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How to play the online property tax protest game

By Dave Lieber Star-telegram.com

Everybody loves a good game. Here's one that could help many Tarrant County residential property owners save money.

The county tax appraisal district calls it an online tax protest.

The Watchdog calls it the tax version of The Price Is Right.

A property owner registers online and picks a number that he or she believes the property is worth.

A click of a computer mouse can then knock thousands off a property's taxable value. It did for me.

I began with my 2011 Property Value Notice, which contains the personal identification number needed to start the process at www.TAD.org.

I estimated what my house should be worth. The computer program's algorithm liked my answer. My taxes will be lower.

This is the second year for online tax protests in Tarrant County. Last year, 3,100 owners played the online protest game. This year, as of last week, only 632 had taken a swipe at it.

But it's a no-brainer. Everyone interested in lowering a property's taxable value ought to play before the May 31 deadline. If an offer is rejected, the case automatically goes forward to a tax protest hearing. But that can be canceled.

Don't let a decline in your property value stop you from playing, either. My property value actually decreased $4,800 in the past two years.

In the past, to contest the preliminary value, I would have compiled a booklet's worth of information to present to the Appraisal Review Board. It would have included valuations for similar neighborhood properties, flaws in my house that dropped its value and other supporting details such as photographs.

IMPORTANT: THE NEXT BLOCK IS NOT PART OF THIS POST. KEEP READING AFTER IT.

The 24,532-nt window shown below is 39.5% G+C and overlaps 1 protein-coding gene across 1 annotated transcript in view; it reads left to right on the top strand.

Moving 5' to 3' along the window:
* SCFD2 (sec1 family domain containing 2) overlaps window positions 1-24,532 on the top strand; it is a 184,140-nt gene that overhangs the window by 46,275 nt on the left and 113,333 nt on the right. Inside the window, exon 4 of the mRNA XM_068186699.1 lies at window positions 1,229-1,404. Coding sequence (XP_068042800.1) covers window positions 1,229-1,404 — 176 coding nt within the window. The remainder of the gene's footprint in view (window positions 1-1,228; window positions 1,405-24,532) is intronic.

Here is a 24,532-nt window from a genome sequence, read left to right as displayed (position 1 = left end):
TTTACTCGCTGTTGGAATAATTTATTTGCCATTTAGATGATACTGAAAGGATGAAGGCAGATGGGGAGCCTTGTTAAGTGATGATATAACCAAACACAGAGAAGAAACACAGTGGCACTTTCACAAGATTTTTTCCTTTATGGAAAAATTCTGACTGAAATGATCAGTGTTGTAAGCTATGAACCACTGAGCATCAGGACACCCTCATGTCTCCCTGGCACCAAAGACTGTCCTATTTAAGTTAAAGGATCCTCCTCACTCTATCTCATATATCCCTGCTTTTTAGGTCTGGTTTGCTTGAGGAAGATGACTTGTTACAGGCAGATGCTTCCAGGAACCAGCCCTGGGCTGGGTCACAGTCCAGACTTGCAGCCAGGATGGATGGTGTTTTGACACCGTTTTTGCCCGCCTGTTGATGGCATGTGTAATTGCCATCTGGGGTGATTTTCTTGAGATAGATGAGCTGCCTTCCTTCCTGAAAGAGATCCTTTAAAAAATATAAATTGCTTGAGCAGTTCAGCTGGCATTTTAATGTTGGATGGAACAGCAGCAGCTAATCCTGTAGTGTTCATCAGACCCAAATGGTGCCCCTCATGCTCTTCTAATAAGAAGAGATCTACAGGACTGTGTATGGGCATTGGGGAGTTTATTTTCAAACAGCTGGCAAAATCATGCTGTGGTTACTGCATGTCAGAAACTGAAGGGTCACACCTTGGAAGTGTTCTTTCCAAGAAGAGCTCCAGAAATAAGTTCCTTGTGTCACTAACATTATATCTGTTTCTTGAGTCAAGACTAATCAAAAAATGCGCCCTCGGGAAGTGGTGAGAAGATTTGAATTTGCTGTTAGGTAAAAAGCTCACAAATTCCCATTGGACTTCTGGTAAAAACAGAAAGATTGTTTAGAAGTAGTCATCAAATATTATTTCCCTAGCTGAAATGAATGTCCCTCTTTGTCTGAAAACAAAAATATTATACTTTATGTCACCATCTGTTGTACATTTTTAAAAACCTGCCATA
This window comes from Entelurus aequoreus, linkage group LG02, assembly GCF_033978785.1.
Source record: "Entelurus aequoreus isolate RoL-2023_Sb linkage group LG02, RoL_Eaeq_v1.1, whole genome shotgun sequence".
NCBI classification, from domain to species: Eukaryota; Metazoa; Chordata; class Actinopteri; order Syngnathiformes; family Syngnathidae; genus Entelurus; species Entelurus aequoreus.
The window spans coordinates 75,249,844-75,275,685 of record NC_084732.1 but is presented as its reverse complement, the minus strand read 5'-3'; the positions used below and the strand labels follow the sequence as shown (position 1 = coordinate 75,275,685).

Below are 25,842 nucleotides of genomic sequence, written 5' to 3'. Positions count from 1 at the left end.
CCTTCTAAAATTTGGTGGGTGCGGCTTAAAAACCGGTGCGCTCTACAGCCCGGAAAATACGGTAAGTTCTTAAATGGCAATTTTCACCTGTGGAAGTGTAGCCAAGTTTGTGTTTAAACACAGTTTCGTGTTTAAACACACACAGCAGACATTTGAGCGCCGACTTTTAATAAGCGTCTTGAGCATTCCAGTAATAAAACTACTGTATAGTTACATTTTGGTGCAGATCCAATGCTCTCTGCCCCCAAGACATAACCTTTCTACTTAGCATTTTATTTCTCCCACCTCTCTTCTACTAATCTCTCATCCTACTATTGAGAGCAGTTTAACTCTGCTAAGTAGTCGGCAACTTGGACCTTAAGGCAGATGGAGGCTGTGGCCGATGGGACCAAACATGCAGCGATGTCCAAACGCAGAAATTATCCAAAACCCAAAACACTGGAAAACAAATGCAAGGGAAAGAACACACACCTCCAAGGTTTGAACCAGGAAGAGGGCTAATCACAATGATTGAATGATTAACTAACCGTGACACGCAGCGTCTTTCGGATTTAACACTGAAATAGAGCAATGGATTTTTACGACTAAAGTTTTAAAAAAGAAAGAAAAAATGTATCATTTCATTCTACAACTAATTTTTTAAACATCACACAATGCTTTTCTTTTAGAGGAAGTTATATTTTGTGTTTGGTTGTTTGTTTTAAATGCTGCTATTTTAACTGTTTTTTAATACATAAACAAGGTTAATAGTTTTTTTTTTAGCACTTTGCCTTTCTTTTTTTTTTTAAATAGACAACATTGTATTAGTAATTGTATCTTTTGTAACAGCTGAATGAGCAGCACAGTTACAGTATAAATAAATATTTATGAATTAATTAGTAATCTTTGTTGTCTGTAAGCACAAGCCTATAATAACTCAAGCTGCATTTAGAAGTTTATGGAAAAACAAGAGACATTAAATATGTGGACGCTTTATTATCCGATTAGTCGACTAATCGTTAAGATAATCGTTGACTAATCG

This year, I did have a spreadsheet prepared by a friend comparing my home with the others on my street.

TAD also supplies you with its own list of comparables on its website to help you come up with a number.

Turns out, in my case, none of that was needed.

Instead, to come up with my number, I figured that a neighbor down the street has the same house I do, and his assessed value was $2,800 lower. Then I remembered that he has an extra full bath, where I have a half-bath. So I lopped off $500 more for a total of $3,300.

A second after entering the number, I got the happy news: "Your protest has been filed and there is a settlement offer." I accepted the new lowered value. Total time: 10 minutes.

My first thought. Yipee.

My second? I should have entered a lower number.

In Tarrant County, the acceptance rate for online protest offers last year was 24 percent. In Houston, the first city in the nation to offer online protests, in 2006, the approval rate has been two to three times as high, depending on the year.

Under state law, all counties must offer online tax protests by 2013. Down the road, online protests for commercial properties in Tarrant County are possible, says Jeffery Law, TAD's chief appraiser.

Law likes the online protest system because "I don't have to have a person sit down and process your paper for a protest."

For those who don't have an Internet connection, Law suggests filing a tax protest from a library computer or from a computer owned by a relative or friend.

The game can't be played offline.

When I mentioned to a local mayor last week about how online tax protests are one of Tarrant County's best-kept secrets, he said that this Watchdog report could cost taxing entities a lot of money. He's correct. If more homeowners are successful in knocking down their taxable values, governments will lose revenue.

But Jim Robinson, chief appraiser for the Harris County Appraisal District in Houston, told me that a tax appraiser's job is not to get more money for governments. An appraiser's job is to give an honest estimate.

And why, if the computer program quickly accepts lowered values, doesn't it offer those lower taxable values in the first place?

The chief appraisers say a property's value is never known for certain, but there's an acceptable range from low to high called a "tolerance." Appraisers aim for midrange, but the computer accepts numbers that are lower as part of this tolerance.

May 31 deadline. What are you waiting for? The price is right. Come on down.